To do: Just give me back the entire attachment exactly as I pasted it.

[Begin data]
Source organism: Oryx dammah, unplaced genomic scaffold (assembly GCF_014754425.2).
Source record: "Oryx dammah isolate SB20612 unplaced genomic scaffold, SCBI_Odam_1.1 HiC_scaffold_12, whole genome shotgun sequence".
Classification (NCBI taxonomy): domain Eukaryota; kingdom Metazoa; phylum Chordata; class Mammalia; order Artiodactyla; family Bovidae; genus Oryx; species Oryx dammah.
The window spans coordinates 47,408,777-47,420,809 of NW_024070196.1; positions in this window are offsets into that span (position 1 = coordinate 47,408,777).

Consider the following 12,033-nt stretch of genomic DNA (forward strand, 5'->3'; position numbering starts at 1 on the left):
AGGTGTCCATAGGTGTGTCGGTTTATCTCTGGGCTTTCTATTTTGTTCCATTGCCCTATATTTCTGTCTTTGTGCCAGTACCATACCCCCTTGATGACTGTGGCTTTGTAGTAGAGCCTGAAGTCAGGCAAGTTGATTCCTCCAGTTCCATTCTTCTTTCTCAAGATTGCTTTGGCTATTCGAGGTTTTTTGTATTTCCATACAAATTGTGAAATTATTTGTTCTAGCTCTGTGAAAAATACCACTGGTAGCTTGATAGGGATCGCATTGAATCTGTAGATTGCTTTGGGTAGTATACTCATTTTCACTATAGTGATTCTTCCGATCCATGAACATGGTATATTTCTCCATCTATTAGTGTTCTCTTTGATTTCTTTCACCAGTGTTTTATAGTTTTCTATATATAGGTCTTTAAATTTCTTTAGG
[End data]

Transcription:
Source organism: Oryx dammah, unplaced genomic scaffold (assembly GCF_014754425.2).
Source record: "Oryx dammah isolate SB20612 unplaced genomic scaffold, SCBI_Odam_1.1 HiC_scaffold_12, whole genome shotgun sequence".
Classification (NCBI taxonomy): domain Eukaryota; kingdom Metazoa; phylum Chordata; class Mammalia; order Artiodactyla; family Bovidae; genus Oryx; species Oryx dammah.
The window spans coordinates 47,408,777-47,420,809 of NW_024070196.1; positions in this window are offsets into that span (position 1 = coordinate 47,408,777).

Consider the following 12,033-nt stretch of genomic DNA (forward strand, 5'->3'; position numbering starts at 1 on the left):
AGGTGTCCATAGGTGTGTCGGTTTATCTCTGGGCTTTCTATTTTGTTCCATTGCCCTATATTTCTGTCTTTGTGCCAGTACCATACCCCCTTGATGACTGTGGCTTTGTAGTAGAGCCTGAAGTCAGGCAAGTTGATTCCTCCAGTTCCATTCTTCTTTCTCAAGATTGCTTTGGCTATTCGAGGTTTTTTGTATTTCCATACAAATTGTGAAATTATTTGTTCTAGCTCTGTGAAAAATACCACTGGTAGCTTGATAGGGATCGCATTGAATCTGTAGATTGCTTTGGGTAGTATACTCATTTTCACTATAGTGATTCTTCCGATCCATGAACATGGTATATTTCTCCATCTATTAGTGTTCTCTTTGATTTCTTTCACCAGTGTTTTATAGTTTTCTATATATAGGTCTTTAAATTTCTTTAGG